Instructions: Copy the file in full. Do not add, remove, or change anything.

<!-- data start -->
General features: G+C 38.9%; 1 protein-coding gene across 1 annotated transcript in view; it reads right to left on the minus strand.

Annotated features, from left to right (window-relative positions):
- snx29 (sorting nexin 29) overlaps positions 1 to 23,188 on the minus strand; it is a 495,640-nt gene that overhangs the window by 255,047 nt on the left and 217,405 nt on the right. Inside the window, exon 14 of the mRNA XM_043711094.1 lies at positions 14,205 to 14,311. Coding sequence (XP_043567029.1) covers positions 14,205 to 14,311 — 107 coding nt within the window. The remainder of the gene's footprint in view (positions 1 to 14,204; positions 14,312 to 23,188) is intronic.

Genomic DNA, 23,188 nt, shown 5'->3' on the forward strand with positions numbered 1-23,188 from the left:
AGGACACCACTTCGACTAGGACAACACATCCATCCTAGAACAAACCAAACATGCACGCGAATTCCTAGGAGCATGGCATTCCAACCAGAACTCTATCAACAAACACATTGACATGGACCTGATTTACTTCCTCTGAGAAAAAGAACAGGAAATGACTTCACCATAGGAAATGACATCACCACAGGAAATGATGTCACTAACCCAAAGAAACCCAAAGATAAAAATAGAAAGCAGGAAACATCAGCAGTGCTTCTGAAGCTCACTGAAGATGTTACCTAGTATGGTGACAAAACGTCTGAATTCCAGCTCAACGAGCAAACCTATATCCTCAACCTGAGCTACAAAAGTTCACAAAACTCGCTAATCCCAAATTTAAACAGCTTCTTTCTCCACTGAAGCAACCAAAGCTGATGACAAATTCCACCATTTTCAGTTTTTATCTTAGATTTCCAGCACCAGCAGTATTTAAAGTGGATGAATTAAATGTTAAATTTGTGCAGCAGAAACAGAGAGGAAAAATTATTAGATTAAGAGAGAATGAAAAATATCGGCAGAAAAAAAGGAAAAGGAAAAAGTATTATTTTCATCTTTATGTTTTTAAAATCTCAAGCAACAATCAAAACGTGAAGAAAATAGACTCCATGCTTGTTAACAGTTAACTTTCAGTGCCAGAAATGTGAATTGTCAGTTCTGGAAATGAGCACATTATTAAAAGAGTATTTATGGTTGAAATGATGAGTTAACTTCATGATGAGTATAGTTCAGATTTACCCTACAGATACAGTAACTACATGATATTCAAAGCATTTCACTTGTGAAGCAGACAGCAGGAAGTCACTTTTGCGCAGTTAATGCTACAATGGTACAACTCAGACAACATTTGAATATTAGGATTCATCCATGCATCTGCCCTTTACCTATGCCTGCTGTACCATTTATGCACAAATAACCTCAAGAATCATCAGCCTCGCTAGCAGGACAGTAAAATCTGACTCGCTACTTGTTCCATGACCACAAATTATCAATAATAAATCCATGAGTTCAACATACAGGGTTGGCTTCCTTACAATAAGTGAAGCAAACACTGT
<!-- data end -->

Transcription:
General features: G+C 38.9%; 1 protein-coding gene across 1 annotated transcript in view; it reads right to left on the minus strand.

Annotated features, from left to right (window-relative positions):
- snx29 (sorting nexin 29) overlaps positions 1 to 23,188 on the minus strand; it is a 495,640-nt gene that overhangs the window by 255,047 nt on the left and 217,405 nt on the right. Inside the window, exon 14 of the mRNA XM_043711094.1 lies at positions 14,205 to 14,311. Coding sequence (XP_043567029.1) covers positions 14,205 to 14,311 — 107 coding nt within the window. The remainder of the gene's footprint in view (positions 1 to 14,204; positions 14,312 to 23,188) is intronic.

Genomic DNA, 23,188 nt, shown 5'->3' on the forward strand with positions numbered 1-23,188 from the left:
AGGACACCACTTCGACTAGGACAACACATCCATCCTAGAACAAACCAAACATGCACGCGAATTCCTAGGAGCATGGCATTCCAACCAGAACTCTATCAACAAACACATTGACATGGACCTGATTTACTTCCTCTGAGAAAAAGAACAGGAAATGACTTCACCATAGGAAATGACATCACCACAGGAAATGATGTCACTAACCCAAAGAAACCCAAAGATAAAAATAGAAAGCAGGAAACATCAGCAGTGCTTCTGAAGCTCACTGAAGATGTTACCTAGTATGGTGACAAAACGTCTGAATTCCAGCTCAACGAGCAAACCTATATCCTCAACCTGAGCTACAAAAGTTCACAAAACTCGCTAATCCCAAATTTAAACAGCTTCTTTCTCCACTGAAGCAACCAAAGCTGATGACAAATTCCACCATTTTCAGTTTTTATCTTAGATTTCCAGCACCAGCAGTATTTAAAGTGGATGAATTAAATGTTAAATTTGTGCAGCAGAAACAGAGAGGAAAAATTATTAGATTAAGAGAGAATGAAAAATATCGGCAGAAAAAAAGGAAAAGGAAAAAGTATTATTTTCATCTTTATGTTTTTAAAATCTCAAGCAACAATCAAAACGTGAAGAAAATAGACTCCATGCTTGTTAACAGTTAACTTTCAGTGCCAGAAATGTGAATTGTCAGTTCTGGAAATGAGCACATTATTAAAAGAGTATTTATGGTTGAAATGATGAGTTAACTTCATGATGAGTATAGTTCAGATTTACCCTACAGATACAGTAACTACATGATATTCAAAGCATTTCACTTGTGAAGCAGACAGCAGGAAGTCACTTTTGCGCAGTTAATGCTACAATGGTACAACTCAGACAACATTTGAATATTAGGATTCATCCATGCATCTGCCCTTTACCTATGCCTGCTGTACCATTTATGCACAAATAACCTCAAGAATCATCAGCCTCGCTAGCAGGACAGTAAAATCTGACTCGCTACTTGTTCCATGACCACAAATTATCAATAATAAATCCATGAGTTCAACATACAGGGTTGGCTTCCTTACAATAAGTGAAGCAAACACTGT